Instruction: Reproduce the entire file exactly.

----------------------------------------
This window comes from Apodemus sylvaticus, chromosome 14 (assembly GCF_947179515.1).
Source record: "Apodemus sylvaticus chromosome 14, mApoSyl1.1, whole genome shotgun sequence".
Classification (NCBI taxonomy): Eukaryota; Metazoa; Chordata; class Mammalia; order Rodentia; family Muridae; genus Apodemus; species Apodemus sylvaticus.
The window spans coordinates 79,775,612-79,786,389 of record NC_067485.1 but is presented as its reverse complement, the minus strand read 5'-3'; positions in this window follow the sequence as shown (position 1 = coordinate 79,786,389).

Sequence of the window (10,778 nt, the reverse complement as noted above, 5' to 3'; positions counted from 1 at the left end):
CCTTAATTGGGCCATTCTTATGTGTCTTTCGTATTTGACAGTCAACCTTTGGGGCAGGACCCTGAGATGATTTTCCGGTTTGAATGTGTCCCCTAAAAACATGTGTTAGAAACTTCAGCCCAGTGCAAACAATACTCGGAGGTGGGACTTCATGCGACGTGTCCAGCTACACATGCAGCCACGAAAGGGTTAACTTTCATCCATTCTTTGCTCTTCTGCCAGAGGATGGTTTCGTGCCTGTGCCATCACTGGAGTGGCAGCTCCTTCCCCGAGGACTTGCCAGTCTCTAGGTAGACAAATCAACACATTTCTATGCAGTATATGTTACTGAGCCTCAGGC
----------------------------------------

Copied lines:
This window comes from Apodemus sylvaticus, chromosome 14 (assembly GCF_947179515.1).
Source record: "Apodemus sylvaticus chromosome 14, mApoSyl1.1, whole genome shotgun sequence".
Classification (NCBI taxonomy): Eukaryota; Metazoa; Chordata; class Mammalia; order Rodentia; family Muridae; genus Apodemus; species Apodemus sylvaticus.
The window spans coordinates 79,775,612-79,786,389 of record NC_067485.1 but is presented as its reverse complement, the minus strand read 5'-3'; positions in this window follow the sequence as shown (position 1 = coordinate 79,786,389).

Sequence of the window (10,778 nt, the reverse complement as noted above, 5' to 3'; positions counted from 1 at the left end):
CCTTAATTGGGCCATTCTTATGTGTCTTTCGTATTTGACAGTCAACCTTTGGGGCAGGACCCTGAGATGATTTTCCGGTTTGAATGTGTCCCCTAAAAACATGTGTTAGAAACTTCAGCCCAGTGCAAACAATACTCGGAGGTGGGACTTCATGCGACGTGTCCAGCTACACATGCAGCCACGAAAGGGTTAACTTTCATCCATTCTTTGCTCTTCTGCCAGAGGATGGTTTCGTGCCTGTGCCATCACTGGAGTGGCAGCTCCTTCCCCGAGGACTTGCCAGTCTCTAGGTAGACAAATCAACACATTTCTATGCAGTATATGTTACTGAGCCTCAGGC